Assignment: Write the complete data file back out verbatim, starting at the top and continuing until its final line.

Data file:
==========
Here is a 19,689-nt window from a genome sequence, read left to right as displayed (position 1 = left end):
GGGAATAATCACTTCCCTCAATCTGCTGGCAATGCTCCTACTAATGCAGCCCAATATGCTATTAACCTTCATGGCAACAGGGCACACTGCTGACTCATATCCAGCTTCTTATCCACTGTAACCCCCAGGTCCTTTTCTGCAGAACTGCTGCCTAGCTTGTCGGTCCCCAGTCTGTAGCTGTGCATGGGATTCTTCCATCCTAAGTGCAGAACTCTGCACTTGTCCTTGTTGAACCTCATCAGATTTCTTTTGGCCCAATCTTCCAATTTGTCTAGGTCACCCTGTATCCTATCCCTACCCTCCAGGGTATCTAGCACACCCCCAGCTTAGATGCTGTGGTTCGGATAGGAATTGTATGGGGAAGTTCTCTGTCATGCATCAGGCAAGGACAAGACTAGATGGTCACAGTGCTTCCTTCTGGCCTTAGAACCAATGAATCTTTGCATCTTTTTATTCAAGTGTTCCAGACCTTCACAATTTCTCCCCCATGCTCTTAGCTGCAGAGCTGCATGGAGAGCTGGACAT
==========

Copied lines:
Here is a 19,689-nt window from a genome sequence, read left to right as displayed (position 1 = left end):
GGGAATAATCACTTCCCTCAATCTGCTGGCAATGCTCCTACTAATGCAGCCCAATATGCTATTAACCTTCATGGCAACAGGGCACACTGCTGACTCATATCCAGCTTCTTATCCACTGTAACCCCCAGGTCCTTTTCTGCAGAACTGCTGCCTAGCTTGTCGGTCCCCAGTCTGTAGCTGTGCATGGGATTCTTCCATCCTAAGTGCAGAACTCTGCACTTGTCCTTGTTGAACCTCATCAGATTTCTTTTGGCCCAATCTTCCAATTTGTCTAGGTCACCCTGTATCCTATCCCTACCCTCCAGGGTATCTAGCACACCCCCAGCTTAGATGCTGTGGTTCGGATAGGAATTGTATGGGGAAGTTCTCTGTCATGCATCAGGCAAGGACAAGACTAGATGGTCACAGTGCTTCCTTCTGGCCTTAGAACCAATGAATCTTTGCATCTTTTTATTCAAGTGTTCCAGACCTTCACAATTTCTCCCCCATGCTCTTAGCTGCAGAGCTGCATGGAGAGCTGGACAT